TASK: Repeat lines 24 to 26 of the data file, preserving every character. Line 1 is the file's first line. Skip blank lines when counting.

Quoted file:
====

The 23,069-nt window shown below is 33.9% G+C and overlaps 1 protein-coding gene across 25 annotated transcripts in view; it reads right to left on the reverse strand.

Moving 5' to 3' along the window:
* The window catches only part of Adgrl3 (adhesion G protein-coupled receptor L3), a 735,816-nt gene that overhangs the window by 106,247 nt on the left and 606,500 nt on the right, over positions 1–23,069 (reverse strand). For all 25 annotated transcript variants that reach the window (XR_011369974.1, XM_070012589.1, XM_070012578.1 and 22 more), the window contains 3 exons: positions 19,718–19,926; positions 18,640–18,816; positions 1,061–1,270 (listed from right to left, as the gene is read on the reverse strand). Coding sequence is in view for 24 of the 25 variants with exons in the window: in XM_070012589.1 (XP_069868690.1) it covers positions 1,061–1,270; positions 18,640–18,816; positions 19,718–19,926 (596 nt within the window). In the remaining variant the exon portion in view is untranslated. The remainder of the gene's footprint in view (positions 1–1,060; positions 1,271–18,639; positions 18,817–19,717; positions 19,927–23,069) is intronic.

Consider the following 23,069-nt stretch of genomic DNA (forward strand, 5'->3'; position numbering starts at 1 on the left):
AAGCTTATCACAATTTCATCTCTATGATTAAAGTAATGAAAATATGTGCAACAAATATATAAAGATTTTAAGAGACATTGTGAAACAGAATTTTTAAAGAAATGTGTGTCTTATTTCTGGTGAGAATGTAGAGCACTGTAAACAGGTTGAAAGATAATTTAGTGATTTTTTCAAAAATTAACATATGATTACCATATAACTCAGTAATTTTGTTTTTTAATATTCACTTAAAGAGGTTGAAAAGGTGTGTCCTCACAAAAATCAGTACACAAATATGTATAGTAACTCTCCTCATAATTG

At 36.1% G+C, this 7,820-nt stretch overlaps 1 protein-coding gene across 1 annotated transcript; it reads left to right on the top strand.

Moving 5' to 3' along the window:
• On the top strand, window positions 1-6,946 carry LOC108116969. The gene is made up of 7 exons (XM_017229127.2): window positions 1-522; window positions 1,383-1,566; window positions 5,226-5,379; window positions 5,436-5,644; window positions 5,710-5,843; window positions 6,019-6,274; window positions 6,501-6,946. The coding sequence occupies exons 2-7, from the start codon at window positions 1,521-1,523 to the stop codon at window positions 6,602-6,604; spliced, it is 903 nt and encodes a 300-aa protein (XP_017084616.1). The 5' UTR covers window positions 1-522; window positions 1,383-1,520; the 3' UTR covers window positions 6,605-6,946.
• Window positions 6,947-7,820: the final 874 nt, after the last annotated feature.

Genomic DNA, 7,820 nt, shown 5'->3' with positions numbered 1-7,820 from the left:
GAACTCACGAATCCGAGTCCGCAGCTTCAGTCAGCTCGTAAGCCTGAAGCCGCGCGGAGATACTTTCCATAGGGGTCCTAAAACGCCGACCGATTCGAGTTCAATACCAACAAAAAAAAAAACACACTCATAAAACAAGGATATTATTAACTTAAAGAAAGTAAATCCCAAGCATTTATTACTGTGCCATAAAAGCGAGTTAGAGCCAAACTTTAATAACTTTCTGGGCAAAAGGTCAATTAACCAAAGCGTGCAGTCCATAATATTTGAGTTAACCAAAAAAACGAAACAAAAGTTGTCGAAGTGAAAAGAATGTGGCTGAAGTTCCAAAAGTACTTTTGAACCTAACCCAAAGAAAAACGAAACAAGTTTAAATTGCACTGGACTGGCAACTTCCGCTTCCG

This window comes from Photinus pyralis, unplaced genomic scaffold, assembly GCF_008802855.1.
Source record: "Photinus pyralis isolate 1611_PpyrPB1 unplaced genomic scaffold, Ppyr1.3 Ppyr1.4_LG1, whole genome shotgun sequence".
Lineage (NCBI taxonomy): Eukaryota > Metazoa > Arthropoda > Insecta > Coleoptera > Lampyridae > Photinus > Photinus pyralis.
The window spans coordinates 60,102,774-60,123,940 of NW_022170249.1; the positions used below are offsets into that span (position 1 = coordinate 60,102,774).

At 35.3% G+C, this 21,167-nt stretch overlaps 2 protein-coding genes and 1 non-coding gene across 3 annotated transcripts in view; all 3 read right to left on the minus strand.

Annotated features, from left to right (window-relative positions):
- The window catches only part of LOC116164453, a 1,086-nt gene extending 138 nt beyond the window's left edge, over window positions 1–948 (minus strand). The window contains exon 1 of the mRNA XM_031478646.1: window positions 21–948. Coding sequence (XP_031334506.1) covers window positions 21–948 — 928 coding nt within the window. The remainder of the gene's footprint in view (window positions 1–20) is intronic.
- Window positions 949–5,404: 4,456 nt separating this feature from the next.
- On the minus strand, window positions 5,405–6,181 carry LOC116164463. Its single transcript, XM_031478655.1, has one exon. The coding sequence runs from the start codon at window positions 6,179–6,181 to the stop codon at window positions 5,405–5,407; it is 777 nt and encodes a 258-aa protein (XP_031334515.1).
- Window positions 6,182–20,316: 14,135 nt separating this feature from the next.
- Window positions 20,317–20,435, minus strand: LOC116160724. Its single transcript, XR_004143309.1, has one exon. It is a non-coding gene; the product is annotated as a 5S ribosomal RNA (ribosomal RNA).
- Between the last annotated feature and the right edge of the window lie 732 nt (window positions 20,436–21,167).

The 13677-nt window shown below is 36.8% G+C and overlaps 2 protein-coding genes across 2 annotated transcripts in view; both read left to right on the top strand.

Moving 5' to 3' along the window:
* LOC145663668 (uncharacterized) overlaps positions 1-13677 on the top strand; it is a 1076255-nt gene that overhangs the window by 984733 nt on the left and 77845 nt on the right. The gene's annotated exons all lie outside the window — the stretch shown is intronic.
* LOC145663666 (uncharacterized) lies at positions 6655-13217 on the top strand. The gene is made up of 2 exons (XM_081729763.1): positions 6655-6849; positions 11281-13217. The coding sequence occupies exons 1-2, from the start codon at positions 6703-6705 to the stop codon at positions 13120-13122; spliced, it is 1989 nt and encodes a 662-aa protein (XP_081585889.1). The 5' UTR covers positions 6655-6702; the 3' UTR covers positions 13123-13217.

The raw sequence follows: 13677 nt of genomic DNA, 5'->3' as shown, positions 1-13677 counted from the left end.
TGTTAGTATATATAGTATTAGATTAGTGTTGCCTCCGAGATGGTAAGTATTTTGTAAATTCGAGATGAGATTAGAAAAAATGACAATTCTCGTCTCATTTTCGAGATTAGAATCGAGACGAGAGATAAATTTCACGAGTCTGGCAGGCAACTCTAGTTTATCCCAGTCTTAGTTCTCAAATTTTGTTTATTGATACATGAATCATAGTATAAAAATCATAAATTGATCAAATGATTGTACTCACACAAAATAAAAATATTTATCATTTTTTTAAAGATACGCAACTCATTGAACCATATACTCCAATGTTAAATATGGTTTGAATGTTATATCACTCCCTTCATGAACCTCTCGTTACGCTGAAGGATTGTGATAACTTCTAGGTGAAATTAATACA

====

The 13677-nt window shown below is 36.8% G+C and overlaps 2 protein-coding genes across 2 annotated transcripts in view; both read left to right on the top strand.

Moving 5' to 3' along the window:
* LOC145663668 (uncharacterized) overlaps positions 1-13677 on the top strand; it is a 1076255-nt gene that overhangs the window by 984733 nt on the left and 77845 nt on the right. The gene's annotated exons all lie outside the window — the stretch shown is intronic.